The cannoli shells Rossini uses are mass-produced, but properly stored to maintain crispy freshness until served. That alone seems beyond the capability of other restaurateurs. The filling is a rich, sweet (but not too sweet) preparation of ricotta cheese, good-quality chocolate chips, and deft seasoning, carefully stuffed into the shell and sprinkled with just the right amount of confectioner's sugar. It's served on a small pedestal of the same ricotta filling, which helps make it easier to eat, but it does raise the awkward question of whether one should lick the plate, or use one's finger to get the last little bit. That, my friends, is a question I can't answer. You will have to determine the proper course for yourself; but do let me know what you decide.

Rossini Italian Bistro Menu, Reviews, Photos, Location and Info - Zomato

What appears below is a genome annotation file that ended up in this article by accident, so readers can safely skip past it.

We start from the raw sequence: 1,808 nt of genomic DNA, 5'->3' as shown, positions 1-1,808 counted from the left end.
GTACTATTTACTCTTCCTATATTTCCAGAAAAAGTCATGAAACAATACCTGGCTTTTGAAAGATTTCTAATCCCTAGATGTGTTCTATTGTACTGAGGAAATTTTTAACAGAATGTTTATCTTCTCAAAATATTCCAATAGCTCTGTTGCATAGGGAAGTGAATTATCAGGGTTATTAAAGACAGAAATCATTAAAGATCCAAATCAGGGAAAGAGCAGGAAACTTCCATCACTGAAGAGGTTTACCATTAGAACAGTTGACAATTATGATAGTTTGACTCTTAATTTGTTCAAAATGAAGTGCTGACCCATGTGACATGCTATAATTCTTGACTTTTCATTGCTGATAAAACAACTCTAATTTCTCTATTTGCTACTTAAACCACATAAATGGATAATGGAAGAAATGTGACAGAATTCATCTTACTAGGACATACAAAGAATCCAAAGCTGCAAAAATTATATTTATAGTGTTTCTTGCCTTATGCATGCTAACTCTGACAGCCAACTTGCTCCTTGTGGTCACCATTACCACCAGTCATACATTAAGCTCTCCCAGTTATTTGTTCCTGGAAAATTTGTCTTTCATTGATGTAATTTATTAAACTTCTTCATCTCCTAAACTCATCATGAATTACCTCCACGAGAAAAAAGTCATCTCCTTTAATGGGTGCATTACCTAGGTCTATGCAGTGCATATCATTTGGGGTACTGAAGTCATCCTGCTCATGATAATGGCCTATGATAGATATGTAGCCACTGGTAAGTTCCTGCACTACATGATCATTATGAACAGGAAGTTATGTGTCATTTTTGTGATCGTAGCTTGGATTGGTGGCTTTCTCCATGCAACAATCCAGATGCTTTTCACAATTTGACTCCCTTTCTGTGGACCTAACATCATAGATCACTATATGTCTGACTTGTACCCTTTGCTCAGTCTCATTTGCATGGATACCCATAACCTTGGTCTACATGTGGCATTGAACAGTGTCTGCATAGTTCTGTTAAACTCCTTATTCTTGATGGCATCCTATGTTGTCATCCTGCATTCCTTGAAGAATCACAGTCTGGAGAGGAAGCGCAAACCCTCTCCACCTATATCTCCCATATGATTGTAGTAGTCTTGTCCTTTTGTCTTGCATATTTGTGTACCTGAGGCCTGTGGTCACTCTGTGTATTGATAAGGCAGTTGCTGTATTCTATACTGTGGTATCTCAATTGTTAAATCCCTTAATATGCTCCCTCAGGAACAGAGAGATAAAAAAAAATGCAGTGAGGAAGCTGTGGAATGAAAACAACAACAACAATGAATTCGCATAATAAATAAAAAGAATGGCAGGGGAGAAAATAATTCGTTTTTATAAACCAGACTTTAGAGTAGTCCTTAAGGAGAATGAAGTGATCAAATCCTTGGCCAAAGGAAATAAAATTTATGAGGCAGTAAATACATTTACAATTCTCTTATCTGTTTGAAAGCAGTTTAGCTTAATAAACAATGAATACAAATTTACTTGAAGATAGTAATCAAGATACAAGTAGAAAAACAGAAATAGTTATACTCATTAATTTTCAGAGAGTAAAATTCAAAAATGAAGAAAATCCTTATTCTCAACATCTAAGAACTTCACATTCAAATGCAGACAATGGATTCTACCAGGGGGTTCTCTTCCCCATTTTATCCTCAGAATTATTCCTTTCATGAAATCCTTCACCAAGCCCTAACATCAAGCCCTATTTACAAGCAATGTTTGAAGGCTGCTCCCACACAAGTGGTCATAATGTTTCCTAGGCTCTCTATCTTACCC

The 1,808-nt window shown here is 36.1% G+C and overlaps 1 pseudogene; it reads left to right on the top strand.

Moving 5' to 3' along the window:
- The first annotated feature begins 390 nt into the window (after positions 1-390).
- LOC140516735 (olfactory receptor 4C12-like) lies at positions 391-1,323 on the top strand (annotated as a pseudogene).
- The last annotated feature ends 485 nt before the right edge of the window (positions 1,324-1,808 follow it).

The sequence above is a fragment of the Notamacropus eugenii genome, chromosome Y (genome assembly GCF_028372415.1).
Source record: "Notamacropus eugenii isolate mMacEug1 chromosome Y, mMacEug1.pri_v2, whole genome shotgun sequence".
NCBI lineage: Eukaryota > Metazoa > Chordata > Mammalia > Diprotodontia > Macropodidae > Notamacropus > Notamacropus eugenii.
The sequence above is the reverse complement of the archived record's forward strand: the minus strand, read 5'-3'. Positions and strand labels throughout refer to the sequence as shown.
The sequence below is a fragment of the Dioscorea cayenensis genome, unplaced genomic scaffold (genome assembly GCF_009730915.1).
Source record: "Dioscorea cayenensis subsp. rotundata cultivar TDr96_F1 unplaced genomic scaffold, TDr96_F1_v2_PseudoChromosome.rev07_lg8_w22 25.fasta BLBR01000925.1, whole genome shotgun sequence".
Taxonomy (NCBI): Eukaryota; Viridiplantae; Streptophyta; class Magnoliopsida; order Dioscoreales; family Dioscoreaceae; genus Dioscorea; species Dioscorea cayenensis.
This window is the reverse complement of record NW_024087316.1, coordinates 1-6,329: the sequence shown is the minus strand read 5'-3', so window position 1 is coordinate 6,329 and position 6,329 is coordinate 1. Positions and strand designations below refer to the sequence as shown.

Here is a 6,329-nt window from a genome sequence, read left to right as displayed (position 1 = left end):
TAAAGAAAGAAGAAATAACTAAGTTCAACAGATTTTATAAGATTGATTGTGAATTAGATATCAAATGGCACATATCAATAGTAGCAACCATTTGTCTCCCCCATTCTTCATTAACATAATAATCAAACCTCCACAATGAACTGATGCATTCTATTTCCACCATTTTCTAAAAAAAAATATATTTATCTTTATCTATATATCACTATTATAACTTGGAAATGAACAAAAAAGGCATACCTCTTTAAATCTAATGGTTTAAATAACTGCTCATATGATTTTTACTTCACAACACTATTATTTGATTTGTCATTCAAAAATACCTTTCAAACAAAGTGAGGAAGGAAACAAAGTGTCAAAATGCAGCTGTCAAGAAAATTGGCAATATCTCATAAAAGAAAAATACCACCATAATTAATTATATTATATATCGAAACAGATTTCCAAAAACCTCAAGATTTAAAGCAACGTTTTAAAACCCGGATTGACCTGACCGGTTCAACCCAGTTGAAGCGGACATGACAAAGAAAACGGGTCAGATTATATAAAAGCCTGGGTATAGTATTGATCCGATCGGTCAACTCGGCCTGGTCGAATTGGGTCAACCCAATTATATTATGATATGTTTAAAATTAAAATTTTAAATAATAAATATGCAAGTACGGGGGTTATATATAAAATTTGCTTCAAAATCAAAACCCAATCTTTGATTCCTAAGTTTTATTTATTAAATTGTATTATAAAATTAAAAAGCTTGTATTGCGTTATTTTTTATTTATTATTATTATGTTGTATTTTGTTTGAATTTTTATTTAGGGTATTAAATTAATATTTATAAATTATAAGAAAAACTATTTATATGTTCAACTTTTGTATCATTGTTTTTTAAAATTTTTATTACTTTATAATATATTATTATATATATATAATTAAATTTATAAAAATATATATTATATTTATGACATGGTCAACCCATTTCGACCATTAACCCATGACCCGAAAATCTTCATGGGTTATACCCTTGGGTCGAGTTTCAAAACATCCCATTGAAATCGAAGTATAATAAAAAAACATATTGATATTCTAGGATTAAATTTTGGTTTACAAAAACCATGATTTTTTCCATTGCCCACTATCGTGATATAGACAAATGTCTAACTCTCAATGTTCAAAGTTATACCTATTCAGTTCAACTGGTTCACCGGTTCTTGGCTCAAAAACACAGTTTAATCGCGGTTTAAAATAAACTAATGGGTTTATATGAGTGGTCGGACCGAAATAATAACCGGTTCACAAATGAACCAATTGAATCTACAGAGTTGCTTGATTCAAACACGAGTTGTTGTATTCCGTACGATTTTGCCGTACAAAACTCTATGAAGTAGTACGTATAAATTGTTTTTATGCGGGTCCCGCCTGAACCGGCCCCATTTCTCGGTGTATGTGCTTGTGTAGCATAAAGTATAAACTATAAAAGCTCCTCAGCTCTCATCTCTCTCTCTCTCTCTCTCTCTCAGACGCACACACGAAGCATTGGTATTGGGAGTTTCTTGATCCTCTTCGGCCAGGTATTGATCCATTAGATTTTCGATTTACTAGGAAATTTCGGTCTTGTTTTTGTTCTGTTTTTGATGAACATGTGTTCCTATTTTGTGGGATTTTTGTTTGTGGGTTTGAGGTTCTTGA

* I have only recently removed beets from my List of Five Foods I Will Not Eat Under Any Circumstances; the list, these days is down to only two items: viscera and black-eyed peas, whether you care or not.

Sunday, January 15, 2017

Index Update

My index of "Other San Antonio Restaurant Reviews (not Mexican, not Asian)" has been updated, finally. But now it's disappeared from the Contents list on the right of this blog. Until I figure out why and fix it, you can access it here.

(Actually, I know why; Google changed page formats on Blogger. I just have to figure out how to fix it.)

Monday, January 9, 2017

An Update

Josephine Street
400 East Josephine Street
(at 281)

When I reviewed this place five years ago, I said it was basically good enough food, with reasonable prices, excellent ambience, and very good service. Not so much anymore: while the effervescence of dining room -- complete with old-fashioned bar, juke box in the corner, and a real tree near the front -- makes for an enjoyable atmosphere at any meal; and while the prices are competitive for the sort of down-home Texas style cookin' you get, the food varied from disappointing to just barely okay. Nothing haute about the cuisine here, and that'd be just fine. Ordinarily.